Beef and its co-products

Deforested areas are often used for livestock grazing. This is how the consumption of beef contributes to imported deforestation. In 2021, 75% of deforestation in the Amazon is linked to cattle farming. Three forest biomes are affected by livestock: the Amazon rainforest, the semi-deciduous forests of Cerrado and the dry forests of Gran Chaco.

A cow
Crédits : ©Brina Blum - Licence Unsplash Enlarge image la figure 112
A cow

Image representing a cow

The global market for beef and beef products

Global cattle production is slowly increasing over the long term. In 2022, it is progressing in emerging countries that are facing strong population growth (China or India) and in those that see it as an asset for their trade balance and where slaughter or live trade giants are established (Brazil, Mexico, Colombia). In the major historical producing countries (USA, Canada, Australia), livestock fluctuates with capitalization-decapitalization cycles, which are increasingly linked to drought episodes and less and less to price cycles as was the case in the past. Finally, Europe is the only area in the world that sees its beef production decline in the long term. In 2022, the European Union had only 74.9 million cattle, compared to 79.7 million in 2016.

The challenges of beef in France and Europe

The export flows of Brazilian meat to Europe show that when Brazil entered the world market in the early 2000s, the European Union was the first market for Brazilian beef. It is through this market that exports took off, before being relayed by Russia, then Hong Kong and recently China. While beef production costs in Brazil are half that of France, tariffs and exchange rates limit the competitiveness of Brazilian exports, what becomes less true since the pandemic for the last parameter given the depreciation of the real against the dollar and the euro (Champion et al., 2013).

The European Union (excluding UK) imported more than €1.6 billion of beef in 2019. Mercosur countries are the EU’s leading beef suppliers (nearly €1.2 billion in 2019). In volume terms, Brazil (second only to the United Kingdom) accounts for more than 35% of beef imports into the EU and Argentina for more than 25%.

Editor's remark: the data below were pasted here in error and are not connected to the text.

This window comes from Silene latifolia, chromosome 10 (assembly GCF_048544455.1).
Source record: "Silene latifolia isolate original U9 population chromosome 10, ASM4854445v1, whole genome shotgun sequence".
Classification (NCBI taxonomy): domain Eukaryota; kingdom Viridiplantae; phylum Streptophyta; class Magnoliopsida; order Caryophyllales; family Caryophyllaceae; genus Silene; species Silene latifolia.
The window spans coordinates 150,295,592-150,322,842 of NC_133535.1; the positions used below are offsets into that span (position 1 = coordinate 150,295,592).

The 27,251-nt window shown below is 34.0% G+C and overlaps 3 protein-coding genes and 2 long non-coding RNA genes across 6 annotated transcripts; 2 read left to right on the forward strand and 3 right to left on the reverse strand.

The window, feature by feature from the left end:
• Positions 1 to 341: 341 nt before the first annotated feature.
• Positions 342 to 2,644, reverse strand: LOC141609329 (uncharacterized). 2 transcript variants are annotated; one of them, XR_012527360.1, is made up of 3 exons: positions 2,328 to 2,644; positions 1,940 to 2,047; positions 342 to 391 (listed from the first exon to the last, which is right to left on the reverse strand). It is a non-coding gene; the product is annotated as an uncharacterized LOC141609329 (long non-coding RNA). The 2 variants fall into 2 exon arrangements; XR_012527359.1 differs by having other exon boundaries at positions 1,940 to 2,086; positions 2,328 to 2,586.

The four members of Mercosur (Brazil, Argentina, Paraguay and Uruguay) supply a quarter of world beef production and account for more than a third of world beef exports. Brazil is by far number one with a growing share of its production exported. Flows to China (and Hong Kong) are becoming increasingly important.

France imports an average of 289,000 tonnes of beef per year over the 2012-2021 period and exports 577,000 tonnes. Domestic production is estimated at 1,440,000 tonnes per year.

The majority of French imports come from other producing countries of the European Union: the Netherlands, Ireland, Belgium and Germany in particular.

The land footprint of beef

The land footprint of the production of leather and meat products from beef imported into France is estimated by looking at the grazing area required for the cattle used for this production. The average grazing area to satisfy French beef imports over the 2012-2021 period is estimated at 174,000 hectares.

French imports of beef leather

Leather production, a co-production of beef production, also has an indirect impact on forests. Animals used for leather production are primarily raised for meat and milk. Nearly 65% of the leather used worldwide is of bovine origin.

Leather is mainly imported in the form of footwear (42 %), hides and skins, raw, of cattle (13 %). The remainder (45%) is in the form of leather uppers, leather handbags, tanned leather, suitcases, clothing, gloves…

France imports an average of 238,000 tonnes of beef leather per year over the 2012-2021 period, and exports 267,000 tonnes. French production is estimated at 138,000 tonnes per year over the same period.

French imports of leather come mainly from European countries. These countries are often both producers and importers of leather, sometimes with a processing activity. The top three countries exporting leather directly to France are Italy (18%), Spain (10%) and China (8%).

The footprint of beef leather

76,000 hectares of pasture required for French imports of leather over the period 2012-2021.

The sustainable beef sector

In Brazil, to combat deforestation, a first objective was to bring all farms into legality by a system of mapping the boundaries of exploitation and areas in forests. There is also the "Terme d’ajustement de conduite" (Tac), a voluntary agreement signed between these private operators and the Ministry of Justice. This Tac leads companies to set up information systems, where each supplier is listed by its CAR number. Before each transaction, the buyer checks whether no illegal deforestation has been confirmed at his supplier’s premises, whether no violation of the labour code has been observed and whether his exploitation is not located in a protected area. Other initiatives and standards for zero deforestation in livestock farming exist such as the Xingú Meat Initiative, the Novo Campo initiative or that of Imaflora - Instituto de Manejo e Certificação Florestal e Agrícola - one of the eight founding NGOs of the Rain Forest Alliance network.

289 000
beef imported by France each year

France’s land footprint is due to its imports of beef

tropical deforestation is the consequence of cattle farming

Sources :

  • Institut de l’élevage (IDELE)
  • International People’s Agroecology Movements (IPAM)
  • Confédération Nationale de l’Elevage (CNE)
  • SDES : Importations françaises de matières premières visées par la Stratégie nationale de lutte contre la déforestation importée entre 2012-2021 - Vers une empreinte terre de la France (Décembre 2023)